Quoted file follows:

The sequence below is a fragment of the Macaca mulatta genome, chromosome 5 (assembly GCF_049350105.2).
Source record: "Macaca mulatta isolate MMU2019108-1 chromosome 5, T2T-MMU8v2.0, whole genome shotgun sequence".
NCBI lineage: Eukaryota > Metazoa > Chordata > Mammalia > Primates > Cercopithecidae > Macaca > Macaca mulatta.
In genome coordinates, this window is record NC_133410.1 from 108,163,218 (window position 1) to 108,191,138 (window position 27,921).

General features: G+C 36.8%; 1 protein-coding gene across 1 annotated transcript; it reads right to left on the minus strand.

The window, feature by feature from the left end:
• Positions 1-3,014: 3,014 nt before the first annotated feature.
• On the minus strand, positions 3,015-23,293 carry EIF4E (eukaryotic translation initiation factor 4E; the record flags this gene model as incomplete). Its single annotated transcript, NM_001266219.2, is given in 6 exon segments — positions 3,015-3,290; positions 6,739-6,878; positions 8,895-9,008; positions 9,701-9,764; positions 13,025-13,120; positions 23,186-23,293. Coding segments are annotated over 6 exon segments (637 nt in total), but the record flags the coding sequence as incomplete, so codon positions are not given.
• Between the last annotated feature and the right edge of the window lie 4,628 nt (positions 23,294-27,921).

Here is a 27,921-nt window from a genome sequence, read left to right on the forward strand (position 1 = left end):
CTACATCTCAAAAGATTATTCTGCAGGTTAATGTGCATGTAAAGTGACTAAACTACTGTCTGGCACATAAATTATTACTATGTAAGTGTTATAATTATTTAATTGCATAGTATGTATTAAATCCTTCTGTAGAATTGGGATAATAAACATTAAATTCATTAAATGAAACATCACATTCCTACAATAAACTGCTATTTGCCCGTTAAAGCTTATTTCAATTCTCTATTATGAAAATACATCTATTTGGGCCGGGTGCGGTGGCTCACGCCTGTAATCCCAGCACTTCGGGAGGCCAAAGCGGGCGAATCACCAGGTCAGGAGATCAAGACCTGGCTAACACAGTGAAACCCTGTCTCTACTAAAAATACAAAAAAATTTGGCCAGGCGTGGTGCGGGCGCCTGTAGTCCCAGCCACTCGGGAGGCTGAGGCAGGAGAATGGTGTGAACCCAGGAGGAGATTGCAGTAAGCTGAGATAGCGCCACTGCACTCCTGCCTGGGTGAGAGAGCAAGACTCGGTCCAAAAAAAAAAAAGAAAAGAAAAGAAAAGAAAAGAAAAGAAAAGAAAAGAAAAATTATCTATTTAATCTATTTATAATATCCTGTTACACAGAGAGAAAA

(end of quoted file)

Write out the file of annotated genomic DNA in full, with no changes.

The sequence below is a fragment of the Macaca mulatta genome, chromosome 5 (assembly GCF_049350105.2).
Source record: "Macaca mulatta isolate MMU2019108-1 chromosome 5, T2T-MMU8v2.0, whole genome shotgun sequence".
NCBI lineage: Eukaryota > Metazoa > Chordata > Mammalia > Primates > Cercopithecidae > Macaca > Macaca mulatta.
In genome coordinates, this window is record NC_133410.1 from 108,163,218 (window position 1) to 108,191,138 (window position 27,921).

General features: G+C 36.8%; 1 protein-coding gene across 1 annotated transcript; it reads right to left on the minus strand.

The window, feature by feature from the left end:
• Positions 1-3,014: 3,014 nt before the first annotated feature.
• On the minus strand, positions 3,015-23,293 carry EIF4E (eukaryotic translation initiation factor 4E; the record flags this gene model as incomplete). Its single annotated transcript, NM_001266219.2, is given in 6 exon segments — positions 3,015-3,290; positions 6,739-6,878; positions 8,895-9,008; positions 9,701-9,764; positions 13,025-13,120; positions 23,186-23,293. Coding segments are annotated over 6 exon segments (637 nt in total), but the record flags the coding sequence as incomplete, so codon positions are not given.
• Between the last annotated feature and the right edge of the window lie 4,628 nt (positions 23,294-27,921).

Here is a 27,921-nt window from a genome sequence, read left to right on the forward strand (position 1 = left end):
CTACATCTCAAAAGATTATTCTGCAGGTTAATGTGCATGTAAAGTGACTAAACTACTGTCTGGCACATAAATTATTACTATGTAAGTGTTATAATTATTTAATTGCATAGTATGTATTAAATCCTTCTGTAGAATTGGGATAATAAACATTAAATTCATTAAATGAAACATCACATTCCTACAATAAACTGCTATTTGCCCGTTAAAGCTTATTTCAATTCTCTATTATGAAAATACATCTATTTGGGCCGGGTGCGGTGGCTCACGCCTGTAATCCCAGCACTTCGGGAGGCCAAAGCGGGCGAATCACCAGGTCAGGAGATCAAGACCTGGCTAACACAGTGAAACCCTGTCTCTACTAAAAATACAAAAAAATTTGGCCAGGCGTGGTGCGGGCGCCTGTAGTCCCAGCCACTCGGGAGGCTGAGGCAGGAGAATGGTGTGAACCCAGGAGGAGATTGCAGTAAGCTGAGATAGCGCCACTGCACTCCTGCCTGGGTGAGAGAGCAAGACTCGGTCCAAAAAAAAAAAAGAAAAGAAAAGAAAAGAAAAGAAAAGAAAAGAAAAGAAAAATTATCTATTTAATCTATTTATAATATCCTGTTACACAGAGAGAAAA